What was your work history before you became a founder?
Many founders don’t have senior management experience, let alone CEO/President or COO experience.
Some are young; others were non-executive managers, team members or individual contributors.
Which is OK, if they recognize that having the title and filling the shoes are two different things.
That’s not just my comment; it’s what award winning journalist Soledad O’Brien, founder and CEO of Starfish Media Group, said about herself.
Another challenge was that I was successful in my previous role because I really worked hard and took a lot of responsibility for making things good. But that’s not actually a great skill for being a boss. The job of the boss is to help other people reach their goals and their dreams.
At what point will I actually grow into this job, because I have the title? At what point will I actually be making decisions like someone who is the C.E.O. of the company? I would say it took a solid year before I felt good about it.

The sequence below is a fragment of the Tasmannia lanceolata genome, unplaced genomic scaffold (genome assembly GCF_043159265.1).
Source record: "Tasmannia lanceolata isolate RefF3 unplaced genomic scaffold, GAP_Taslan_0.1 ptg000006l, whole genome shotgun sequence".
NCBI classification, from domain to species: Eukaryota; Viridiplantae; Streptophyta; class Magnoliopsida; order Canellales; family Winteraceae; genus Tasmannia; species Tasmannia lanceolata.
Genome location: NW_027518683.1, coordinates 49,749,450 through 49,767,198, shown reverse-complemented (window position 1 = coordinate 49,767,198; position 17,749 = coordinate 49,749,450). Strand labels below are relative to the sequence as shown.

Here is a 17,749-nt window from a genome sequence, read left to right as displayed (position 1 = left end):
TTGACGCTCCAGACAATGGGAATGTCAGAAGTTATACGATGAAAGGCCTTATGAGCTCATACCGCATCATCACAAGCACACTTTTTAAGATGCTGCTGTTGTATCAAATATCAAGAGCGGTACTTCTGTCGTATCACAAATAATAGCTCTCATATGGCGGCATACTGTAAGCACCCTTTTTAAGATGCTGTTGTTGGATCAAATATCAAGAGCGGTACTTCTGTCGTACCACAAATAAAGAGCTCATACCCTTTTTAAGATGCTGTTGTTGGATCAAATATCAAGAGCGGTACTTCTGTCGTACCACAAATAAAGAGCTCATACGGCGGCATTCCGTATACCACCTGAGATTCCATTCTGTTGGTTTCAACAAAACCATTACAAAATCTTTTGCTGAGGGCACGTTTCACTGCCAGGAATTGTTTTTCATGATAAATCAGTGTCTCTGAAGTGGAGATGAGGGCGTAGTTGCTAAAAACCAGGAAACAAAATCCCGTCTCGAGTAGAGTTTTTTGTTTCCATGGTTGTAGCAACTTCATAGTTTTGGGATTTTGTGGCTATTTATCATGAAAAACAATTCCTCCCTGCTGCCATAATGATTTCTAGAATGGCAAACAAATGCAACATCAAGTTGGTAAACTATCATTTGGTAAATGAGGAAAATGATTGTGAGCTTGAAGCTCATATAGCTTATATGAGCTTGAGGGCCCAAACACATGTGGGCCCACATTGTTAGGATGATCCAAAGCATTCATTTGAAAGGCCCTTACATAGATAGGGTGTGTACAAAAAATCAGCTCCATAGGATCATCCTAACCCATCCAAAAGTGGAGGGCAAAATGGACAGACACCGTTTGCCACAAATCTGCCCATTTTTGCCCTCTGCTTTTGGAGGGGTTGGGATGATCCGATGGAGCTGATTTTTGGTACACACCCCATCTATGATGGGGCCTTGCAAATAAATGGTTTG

And I’m willing to bet, based on her own words, that she has little interest in hiring “stars,” who are usually full of attitude and ego.
You hire for character and teach people skills. And environment is very important to me. It’s important to me that people aren’t unpleasant and that they treat each other respectfully. It’s hard to be creative when there’s someone or something that’s really irking you.
So are you a person of integrity who makes the environment a really nice space? I will watch how they treat the person at the front desk versus me.
Whatever kind of startup you have, take a few minutes to read the O’Brien interview.
Then look in the mirror and accept that no matter what your background is you probably have a steep learning curve before you become your title.
Flickr image credit: Starfish Media Group